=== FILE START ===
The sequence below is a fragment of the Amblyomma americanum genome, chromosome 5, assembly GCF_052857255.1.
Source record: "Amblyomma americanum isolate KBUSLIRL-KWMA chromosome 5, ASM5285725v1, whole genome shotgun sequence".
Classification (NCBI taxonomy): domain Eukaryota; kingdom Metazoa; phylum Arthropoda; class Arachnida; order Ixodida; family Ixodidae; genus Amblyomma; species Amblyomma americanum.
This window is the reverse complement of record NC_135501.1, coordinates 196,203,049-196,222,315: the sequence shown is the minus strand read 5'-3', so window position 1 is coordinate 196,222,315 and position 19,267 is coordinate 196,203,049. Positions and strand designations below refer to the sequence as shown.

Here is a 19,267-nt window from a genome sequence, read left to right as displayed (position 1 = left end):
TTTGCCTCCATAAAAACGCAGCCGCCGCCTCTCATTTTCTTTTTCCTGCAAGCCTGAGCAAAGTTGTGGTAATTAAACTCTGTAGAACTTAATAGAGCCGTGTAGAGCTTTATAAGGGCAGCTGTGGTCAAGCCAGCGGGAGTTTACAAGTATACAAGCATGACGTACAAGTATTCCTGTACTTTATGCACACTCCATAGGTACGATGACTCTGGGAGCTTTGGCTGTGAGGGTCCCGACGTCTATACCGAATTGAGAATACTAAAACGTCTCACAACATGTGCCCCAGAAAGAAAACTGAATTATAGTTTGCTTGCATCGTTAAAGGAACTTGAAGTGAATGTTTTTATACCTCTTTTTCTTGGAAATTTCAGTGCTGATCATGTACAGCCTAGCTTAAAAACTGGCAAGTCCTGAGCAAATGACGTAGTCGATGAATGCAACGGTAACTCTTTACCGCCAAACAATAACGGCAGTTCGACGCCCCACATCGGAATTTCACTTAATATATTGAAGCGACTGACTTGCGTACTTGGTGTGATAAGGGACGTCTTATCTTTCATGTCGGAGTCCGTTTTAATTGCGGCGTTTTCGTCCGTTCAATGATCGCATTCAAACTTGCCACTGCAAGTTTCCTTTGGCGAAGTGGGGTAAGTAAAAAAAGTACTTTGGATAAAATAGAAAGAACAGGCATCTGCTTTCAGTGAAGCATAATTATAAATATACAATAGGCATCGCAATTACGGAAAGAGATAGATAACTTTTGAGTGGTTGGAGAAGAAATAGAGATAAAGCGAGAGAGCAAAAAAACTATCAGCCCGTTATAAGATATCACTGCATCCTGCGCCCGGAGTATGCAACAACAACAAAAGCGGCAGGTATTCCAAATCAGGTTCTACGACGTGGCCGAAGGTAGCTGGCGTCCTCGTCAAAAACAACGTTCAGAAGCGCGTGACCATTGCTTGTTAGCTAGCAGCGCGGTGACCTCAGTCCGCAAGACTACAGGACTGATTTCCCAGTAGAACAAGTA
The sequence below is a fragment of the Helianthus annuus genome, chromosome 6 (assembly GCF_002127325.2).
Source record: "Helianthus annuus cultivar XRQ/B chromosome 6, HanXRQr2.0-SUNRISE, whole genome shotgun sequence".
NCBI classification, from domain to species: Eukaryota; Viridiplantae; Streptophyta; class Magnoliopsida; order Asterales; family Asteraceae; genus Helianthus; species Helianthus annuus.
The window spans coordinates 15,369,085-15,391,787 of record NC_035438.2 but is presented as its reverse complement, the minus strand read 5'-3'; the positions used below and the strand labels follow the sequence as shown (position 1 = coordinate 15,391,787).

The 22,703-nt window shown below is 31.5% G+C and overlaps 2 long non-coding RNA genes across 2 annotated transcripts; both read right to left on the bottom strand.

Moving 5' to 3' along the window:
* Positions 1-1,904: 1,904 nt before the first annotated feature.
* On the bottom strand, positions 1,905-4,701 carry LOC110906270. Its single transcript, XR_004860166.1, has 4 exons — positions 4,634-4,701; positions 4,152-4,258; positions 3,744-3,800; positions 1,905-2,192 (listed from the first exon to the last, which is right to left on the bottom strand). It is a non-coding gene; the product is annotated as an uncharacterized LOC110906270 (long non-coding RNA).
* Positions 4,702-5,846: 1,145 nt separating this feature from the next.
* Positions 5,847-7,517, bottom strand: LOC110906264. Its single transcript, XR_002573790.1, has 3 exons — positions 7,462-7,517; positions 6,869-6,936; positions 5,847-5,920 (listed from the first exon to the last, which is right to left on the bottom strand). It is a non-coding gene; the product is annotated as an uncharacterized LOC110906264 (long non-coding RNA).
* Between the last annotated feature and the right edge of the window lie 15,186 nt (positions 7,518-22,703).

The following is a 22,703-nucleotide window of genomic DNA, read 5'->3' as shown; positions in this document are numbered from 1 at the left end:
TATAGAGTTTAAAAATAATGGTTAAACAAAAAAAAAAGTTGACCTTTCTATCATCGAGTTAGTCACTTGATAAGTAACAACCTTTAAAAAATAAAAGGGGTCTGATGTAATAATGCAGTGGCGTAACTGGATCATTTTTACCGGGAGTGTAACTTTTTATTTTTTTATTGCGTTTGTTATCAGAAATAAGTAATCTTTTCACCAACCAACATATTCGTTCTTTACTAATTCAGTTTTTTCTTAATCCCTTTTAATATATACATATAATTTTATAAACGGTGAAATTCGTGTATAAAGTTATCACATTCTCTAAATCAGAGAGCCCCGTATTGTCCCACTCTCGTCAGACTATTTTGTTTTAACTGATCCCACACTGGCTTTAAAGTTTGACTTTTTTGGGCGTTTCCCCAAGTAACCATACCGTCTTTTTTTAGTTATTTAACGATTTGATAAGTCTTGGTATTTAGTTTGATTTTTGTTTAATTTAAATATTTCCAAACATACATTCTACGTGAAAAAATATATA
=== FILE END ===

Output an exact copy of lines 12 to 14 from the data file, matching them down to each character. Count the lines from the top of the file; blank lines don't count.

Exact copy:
Moving 5' to 3' along the window:
* Positions 1-1,904: 1,904 nt before the first annotated feature.
* On the bottom strand, positions 1,905-4,701 carry LOC110906270. Its single transcript, XR_004860166.1, has 4 exons — positions 4,634-4,701; positions 4,152-4,258; positions 3,744-3,800; positions 1,905-2,192 (listed from the first exon to the last, which is right to left on the bottom strand). It is a non-coding gene; the product is annotated as an uncharacterized LOC110906270 (long non-coding RNA).